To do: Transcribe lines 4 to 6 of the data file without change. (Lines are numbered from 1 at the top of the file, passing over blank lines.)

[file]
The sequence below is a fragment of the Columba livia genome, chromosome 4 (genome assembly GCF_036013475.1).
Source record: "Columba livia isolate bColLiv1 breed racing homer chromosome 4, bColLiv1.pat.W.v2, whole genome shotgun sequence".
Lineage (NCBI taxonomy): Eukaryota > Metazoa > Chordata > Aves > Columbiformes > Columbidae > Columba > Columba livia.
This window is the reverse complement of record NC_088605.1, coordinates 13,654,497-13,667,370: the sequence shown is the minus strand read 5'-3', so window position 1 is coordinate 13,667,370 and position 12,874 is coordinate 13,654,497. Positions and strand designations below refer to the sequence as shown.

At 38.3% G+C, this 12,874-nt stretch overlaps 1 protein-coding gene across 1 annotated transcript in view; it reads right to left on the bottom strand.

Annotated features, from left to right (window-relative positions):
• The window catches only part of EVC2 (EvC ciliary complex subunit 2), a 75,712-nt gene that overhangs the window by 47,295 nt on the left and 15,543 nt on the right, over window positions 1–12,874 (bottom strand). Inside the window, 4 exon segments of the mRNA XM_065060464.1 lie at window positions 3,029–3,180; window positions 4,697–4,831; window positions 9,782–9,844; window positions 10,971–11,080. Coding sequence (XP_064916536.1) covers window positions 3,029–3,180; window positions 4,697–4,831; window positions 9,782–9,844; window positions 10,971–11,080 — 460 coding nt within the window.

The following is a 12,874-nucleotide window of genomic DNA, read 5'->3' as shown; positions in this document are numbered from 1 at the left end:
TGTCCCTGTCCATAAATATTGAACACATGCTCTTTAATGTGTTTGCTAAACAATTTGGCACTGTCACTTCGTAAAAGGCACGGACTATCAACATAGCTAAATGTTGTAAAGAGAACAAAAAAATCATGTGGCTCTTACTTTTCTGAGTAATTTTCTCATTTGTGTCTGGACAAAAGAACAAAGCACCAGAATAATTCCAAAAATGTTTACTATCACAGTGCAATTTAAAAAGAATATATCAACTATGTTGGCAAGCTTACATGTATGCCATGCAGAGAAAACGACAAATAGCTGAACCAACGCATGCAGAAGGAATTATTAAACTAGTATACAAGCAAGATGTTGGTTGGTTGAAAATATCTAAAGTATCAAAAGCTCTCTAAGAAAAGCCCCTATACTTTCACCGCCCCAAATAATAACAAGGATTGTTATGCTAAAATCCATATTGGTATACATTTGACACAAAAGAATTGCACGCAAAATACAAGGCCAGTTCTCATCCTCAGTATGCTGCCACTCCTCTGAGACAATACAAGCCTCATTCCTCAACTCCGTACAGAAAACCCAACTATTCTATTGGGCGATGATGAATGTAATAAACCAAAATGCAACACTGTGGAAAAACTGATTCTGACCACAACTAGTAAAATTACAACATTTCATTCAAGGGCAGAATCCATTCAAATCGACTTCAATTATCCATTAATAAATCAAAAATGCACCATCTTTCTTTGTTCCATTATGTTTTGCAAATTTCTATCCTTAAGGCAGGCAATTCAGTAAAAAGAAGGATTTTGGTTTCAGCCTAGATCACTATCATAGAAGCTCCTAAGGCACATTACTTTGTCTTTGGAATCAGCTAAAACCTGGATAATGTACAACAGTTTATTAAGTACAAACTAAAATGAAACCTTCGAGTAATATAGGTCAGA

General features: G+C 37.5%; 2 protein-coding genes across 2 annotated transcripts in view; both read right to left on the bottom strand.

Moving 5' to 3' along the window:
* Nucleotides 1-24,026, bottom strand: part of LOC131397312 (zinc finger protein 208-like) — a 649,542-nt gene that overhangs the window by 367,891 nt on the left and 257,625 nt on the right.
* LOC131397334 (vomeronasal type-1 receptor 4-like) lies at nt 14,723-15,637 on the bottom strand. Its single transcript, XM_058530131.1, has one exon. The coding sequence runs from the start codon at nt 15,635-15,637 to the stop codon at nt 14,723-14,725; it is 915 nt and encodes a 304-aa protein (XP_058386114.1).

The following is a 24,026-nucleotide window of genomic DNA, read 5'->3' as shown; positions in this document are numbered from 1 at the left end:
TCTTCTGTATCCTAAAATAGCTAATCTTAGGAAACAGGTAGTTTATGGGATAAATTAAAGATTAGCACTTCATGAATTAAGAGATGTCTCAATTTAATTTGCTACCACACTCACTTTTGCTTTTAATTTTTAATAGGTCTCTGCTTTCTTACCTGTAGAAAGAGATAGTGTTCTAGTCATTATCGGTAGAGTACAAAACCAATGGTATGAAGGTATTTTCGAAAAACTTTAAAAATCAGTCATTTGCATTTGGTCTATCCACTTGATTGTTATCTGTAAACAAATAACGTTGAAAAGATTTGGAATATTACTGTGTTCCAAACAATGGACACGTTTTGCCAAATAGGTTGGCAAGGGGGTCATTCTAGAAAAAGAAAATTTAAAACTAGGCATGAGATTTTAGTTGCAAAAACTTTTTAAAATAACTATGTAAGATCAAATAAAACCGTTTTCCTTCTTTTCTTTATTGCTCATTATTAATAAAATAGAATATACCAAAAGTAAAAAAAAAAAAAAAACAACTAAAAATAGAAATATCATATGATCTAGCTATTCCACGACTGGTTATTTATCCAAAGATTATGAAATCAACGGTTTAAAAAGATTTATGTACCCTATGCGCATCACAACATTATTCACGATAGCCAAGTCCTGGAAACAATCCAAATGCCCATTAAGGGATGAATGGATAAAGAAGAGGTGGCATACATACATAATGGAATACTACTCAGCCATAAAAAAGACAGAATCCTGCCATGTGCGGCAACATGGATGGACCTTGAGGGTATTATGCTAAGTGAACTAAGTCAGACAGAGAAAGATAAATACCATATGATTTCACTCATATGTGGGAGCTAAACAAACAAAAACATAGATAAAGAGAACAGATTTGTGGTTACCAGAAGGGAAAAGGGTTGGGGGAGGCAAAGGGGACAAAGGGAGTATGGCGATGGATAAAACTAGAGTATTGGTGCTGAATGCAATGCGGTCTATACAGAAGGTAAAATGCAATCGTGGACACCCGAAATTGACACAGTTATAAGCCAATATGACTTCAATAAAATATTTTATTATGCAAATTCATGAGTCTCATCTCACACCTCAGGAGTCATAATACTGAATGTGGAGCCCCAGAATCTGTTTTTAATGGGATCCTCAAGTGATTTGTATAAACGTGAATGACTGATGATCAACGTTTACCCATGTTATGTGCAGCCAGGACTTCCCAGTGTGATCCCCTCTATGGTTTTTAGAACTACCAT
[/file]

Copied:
This window is the reverse complement of record NC_088605.1, coordinates 13,654,497-13,667,370: the sequence shown is the minus strand read 5'-3', so window position 1 is coordinate 13,667,370 and position 12,874 is coordinate 13,654,497. Positions and strand designations below refer to the sequence as shown.

At 38.3% G+C, this 12,874-nt stretch overlaps 1 protein-coding gene across 1 annotated transcript in view; it reads right to left on the bottom strand.

Annotated features, from left to right (window-relative positions):